brewery from Dorchester
It is believed that the first Belgian beer appeared during the Crusades in the XII century. Local monasteries brewed and sold beer to earn on charitable deeds. In addition, it was an alternative to water, which in those days was often unsuitable for consumption.
Today in Belgium produce more than 1,500 varieties of beer. Many local breweries use not only the usual bottom and top fermentation, but also spontaneous and mixed fermentation. Hence the hallmarks of Belgian varieties – a variety of tastes.
Palm dates back to 1686 as a hotel brewery in the town of Stenhuffel. By the middle of the eighteenth century, Palm was already quite a successful local brewery selling beer to residents of the city and surrounding villages. Having survived the First and Second World Wars, as well as the crisis of Belgian brewing, Palm still brews beer in the same Stenhuffel, but is already part of the Royal Swinkels Family Brewers large family business. Continue reading
Surely in your favorite beer store you have often caught the eye of a bottle with the words “brewed with natural flavors.” What does this mean?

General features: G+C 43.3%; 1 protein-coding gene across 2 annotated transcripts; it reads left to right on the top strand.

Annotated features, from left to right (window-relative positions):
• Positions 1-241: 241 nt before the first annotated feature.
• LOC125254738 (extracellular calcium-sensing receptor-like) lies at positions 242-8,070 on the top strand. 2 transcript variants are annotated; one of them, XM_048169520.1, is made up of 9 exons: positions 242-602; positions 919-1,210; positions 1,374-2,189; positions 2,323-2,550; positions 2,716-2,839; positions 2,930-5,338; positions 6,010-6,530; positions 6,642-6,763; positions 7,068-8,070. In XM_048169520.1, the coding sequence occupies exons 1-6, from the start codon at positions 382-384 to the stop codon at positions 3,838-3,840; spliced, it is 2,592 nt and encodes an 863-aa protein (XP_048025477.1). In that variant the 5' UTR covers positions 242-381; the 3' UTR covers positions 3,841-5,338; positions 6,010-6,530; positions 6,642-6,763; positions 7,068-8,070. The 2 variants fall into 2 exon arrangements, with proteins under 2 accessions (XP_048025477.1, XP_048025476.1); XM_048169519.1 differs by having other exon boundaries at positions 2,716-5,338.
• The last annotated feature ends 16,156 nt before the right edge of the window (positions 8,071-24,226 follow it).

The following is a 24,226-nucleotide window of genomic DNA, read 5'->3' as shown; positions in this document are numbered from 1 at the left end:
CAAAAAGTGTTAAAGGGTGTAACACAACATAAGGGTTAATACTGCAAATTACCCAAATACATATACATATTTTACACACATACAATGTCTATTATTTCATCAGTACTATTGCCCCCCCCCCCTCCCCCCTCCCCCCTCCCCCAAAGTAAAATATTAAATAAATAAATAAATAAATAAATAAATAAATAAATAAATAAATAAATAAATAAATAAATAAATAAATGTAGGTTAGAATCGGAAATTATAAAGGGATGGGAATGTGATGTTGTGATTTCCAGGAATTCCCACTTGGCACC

In fact, it can mean almost anything. But do not think that this post is from the series “You Won’t Believe What They Add to Your Beer”
I became interested in natural flavors because of the growing popularity of “craft beer,” which flourishes by adding a variety of ingredients of this kind. Blue Moon, America’s most popular beer, also contains natural flavors, as well as the Leinenkugel line of shandy beer cocktails, which in 2013 became the fastest growing segment of the beer market.
However, not only large manufacturers add natural flavorings to beer – they can also be found in beer from Sam Adams, Shipyard, Rogue and many other US breweries. Continue reading
Four years ago, John Hall invited me to perform at a beer festival that was once held by the now defunct All About Beer Magazine. One of the “speakers” was Mary Itzett, who at that time was on a tour in support of her recently published book on home brewing, Speed Brewing. She came to the festival with her husband Chris Kusme, and I had a chance to spend a little time with them. (Those who are familiar with this couple – and there are many of them – know how interesting and charismatic they are, the mention of which involuntarily gives a smile.) In the following months and years, I followed Mary and her husband on Facebook, watching behind how they slowly but surely took their passion for home brewing to the professional level by opening the Fifth Hammer Brewing brewery in Long Island City. Continue reading